[13] The direct term of the TDDR 500 nm channel is used in calculating the optical depth at this wavelength. Attenuation of the line-of-sight (LOS) solar irradiance is determined relative to top-of-atmosphere (TOA) values and optical depths are calculated using the Lambert-Beer law. The optical depths are then converted from LOS to vertical values after correcting for atmospheric path lengths. The aerosol optical depth is then determined after subtracting the Rayleigh scattering contribution and any absorption components from minor atmospheric constituents (e.g., ozone). These nonaerosol components are estimated with the MODTRAN [Anderson et al., 1995] atmospheric model with no aerosol loading while using an in situ radiosonde to define the atmospheric profile. At KCO during the INDOEX IFP, the 500 nm aerosol optical depths were typically greater than 0.2 and occasionally increased as large as 0.7. Figure 2 shows a histogram of the 500 nm aerosol optical depths during the IFP after being screened for clear sky conditions.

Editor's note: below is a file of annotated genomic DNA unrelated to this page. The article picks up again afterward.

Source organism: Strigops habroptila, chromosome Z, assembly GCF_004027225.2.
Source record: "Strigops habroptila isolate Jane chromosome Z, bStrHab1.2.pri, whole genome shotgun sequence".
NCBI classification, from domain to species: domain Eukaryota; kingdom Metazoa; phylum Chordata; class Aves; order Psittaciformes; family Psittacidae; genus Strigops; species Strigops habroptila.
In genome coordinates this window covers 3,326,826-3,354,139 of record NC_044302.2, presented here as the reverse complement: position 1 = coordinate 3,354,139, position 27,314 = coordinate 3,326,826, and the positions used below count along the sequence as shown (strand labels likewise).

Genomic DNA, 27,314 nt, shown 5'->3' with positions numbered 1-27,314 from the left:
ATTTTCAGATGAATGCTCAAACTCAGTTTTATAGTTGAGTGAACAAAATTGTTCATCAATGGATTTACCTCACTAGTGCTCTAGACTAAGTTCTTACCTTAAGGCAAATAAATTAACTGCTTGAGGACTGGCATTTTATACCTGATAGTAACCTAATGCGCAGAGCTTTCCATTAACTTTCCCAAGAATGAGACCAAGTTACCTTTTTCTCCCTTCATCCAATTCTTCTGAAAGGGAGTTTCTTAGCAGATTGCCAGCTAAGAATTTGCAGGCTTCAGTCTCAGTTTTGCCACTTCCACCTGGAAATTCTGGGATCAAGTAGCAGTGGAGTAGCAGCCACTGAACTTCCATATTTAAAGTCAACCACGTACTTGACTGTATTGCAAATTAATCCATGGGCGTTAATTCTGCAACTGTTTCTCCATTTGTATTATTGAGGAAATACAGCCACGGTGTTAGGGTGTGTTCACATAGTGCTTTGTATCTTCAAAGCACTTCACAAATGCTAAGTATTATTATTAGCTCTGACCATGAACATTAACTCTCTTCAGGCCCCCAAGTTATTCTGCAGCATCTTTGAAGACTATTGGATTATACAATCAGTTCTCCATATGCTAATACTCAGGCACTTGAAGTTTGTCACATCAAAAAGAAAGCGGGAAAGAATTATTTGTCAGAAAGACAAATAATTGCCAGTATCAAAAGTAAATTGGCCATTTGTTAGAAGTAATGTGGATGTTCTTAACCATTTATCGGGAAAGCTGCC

Figure 2.

Histogram of measured 500 nm aerosol optical depths during the INDOEX IFP. All values are the vertical components of the optical depth.

[14] TDDR data was screened to identify clear sky periods during the IFP. Data was analyzed in 10-min intervals and the variability of the signals and optical depth were examined in these periods. A measurement was tagged as clear if the deviation in both the total and direct 500 nm flux measurements was less than 1% relative to a linear fit of the data in a 10 min period centered at measurement time. By comparing to the fit of the 10-min data, natural variation of the fluxes due to changes in the Sun's elevation angle is not restricted.